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William ”Bill” A. Burns
08/14/1923 — 05/03/2002
From Richland, WA, US | Born in Chicago, Illinois
William ”Bill” A. Burns
William Bill A. Burns passed away after a courageous battle with mesothelioma at his home on May 3, 2002. He was surrounded by loved ones.
Bill was born to Carl and Grace Burns on August 14, 1923 in Chicago, Illinois. He attended schools in Arkansas and Texas. He graduated from the University of Texas with a degree in Chemical Engineering. After serving in the Navy during WWII, he returned to UT and received a Master's degree in Chemical Engineering in 1949. He also pursued post-graduate studies at UT.
Bill came to the Tri-Cities in 1949 to work for the General Electric Company as a research engineer. He worked for various Hanford Contractors through the years including Battelle-Northwest, Westinghouse Electric Corporation, U.S. ERDA and the U.S. DOE, Richland Operations Office. He retired from DOE in 1985 but continued working as a consultant for UNC Nuclear Industries and Westinghouse Hanford. Bill holds many patents and was the author and co-author of many major publications.
He was a member and officer in many professional associations and societies including Tau Beta Pi, Phi Lambda Upsilon, the American Institute of Chemical Engineers and the American Chemical Society.
He is survived by his lovely wife Janis, whom he married in November of 1976. They spent their time traveling to St. Martins, the Hawaiian Islands and his yearly ship's reunion. Bill had a great command of the English language and a mind and body that could fix anything. He also had a quick wit which lasted through his illness.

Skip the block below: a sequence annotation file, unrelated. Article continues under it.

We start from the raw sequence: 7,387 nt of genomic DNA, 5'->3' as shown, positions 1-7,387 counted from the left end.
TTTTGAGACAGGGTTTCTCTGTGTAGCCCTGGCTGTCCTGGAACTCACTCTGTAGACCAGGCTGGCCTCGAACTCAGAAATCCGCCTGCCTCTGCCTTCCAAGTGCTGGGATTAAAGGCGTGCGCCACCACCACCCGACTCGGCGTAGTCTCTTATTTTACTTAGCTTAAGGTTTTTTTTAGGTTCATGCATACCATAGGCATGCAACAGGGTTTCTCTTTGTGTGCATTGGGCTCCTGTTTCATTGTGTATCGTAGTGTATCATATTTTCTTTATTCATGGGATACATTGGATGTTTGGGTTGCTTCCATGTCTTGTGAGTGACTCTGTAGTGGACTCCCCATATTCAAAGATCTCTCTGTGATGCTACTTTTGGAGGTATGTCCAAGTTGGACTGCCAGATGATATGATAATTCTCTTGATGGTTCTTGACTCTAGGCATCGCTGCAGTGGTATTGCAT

He is survived by his sister Virginia Runnels of Fort Worth Texas; his daughter Kathy Evans of Richland and son William Randall Burns and his wife Lisa of Renton; his daughter Gail Nash of Olympia and son Bob Nash and his wife Annie of Richland; special childhood friend Blake Senter of Sacramento, CA; 8 grand-children; 5 great-grandchildren and numerous nieces and nephews. His parents preceded him in death.
At Bill's request, there will not be a funeral service; however, there will be a celebration of his life on May 9, 2002 at 1:00 for his friends and family at Einans Funeral Home. Viewing is Tuesday, May 7, 2002 from 5:00 p.m. until 8:00 p.m.
In lieu of flowers, memorial contributions may be made to the Tri-Cities Chaplaincy Hospice House.
We especially want to thank Dr. Freeman and staff, Linda Hindmarch, Marjorie, Kathy and Sally from Hospice, and Dennis Higgins and staff, and Jeremy Weber for their loving care.
A memory of Bill Burns:
Bill Burns was a special kind of guy. He was witty and had a singular sense of humor. I discovered this when I had an assignment to assist the A.C.R.S. Advisory Committee for Reactor Safety. He and Jim Hard were stationed in Washington D.C. and were managing the ?nuts and bolts? of these meetings. On several occasions I stayed where Bill found it convenient to let me ride with him into D.C. Now, driving in Washington D.C. traffic is an ordeal for most people but Bill had reduced it to a game. He demonstrated, while reciting in an upbeat jolly way, the formula for the combinations of turns, stoplights, streets, and boulevards that would get us to our destination in the least time. Hence, what to most people was a tragic chore of a driving to work in D.C. was made enjoyable by how he went at it. This sense of merriment was infectious and I caught it from him. In the years that I was with him he always had that spark of fun and it was my very great pleasure to have known him.
I met Bill only briefly when he and Janis showed me their “A” house on Swift. They wanted my opinion as a Realtor on its value. I was amazed at all the things Bill had done to the house over the years. He was a real craftsman and “handyman.” I had no idea of his illness. He was such a happy person and it was quite obvious he was very kind.
My sympathy and prayers are extended to Janis and all Bill’s family and friends. You have all suffered a great loss. May happy memories of him help you through these tough times.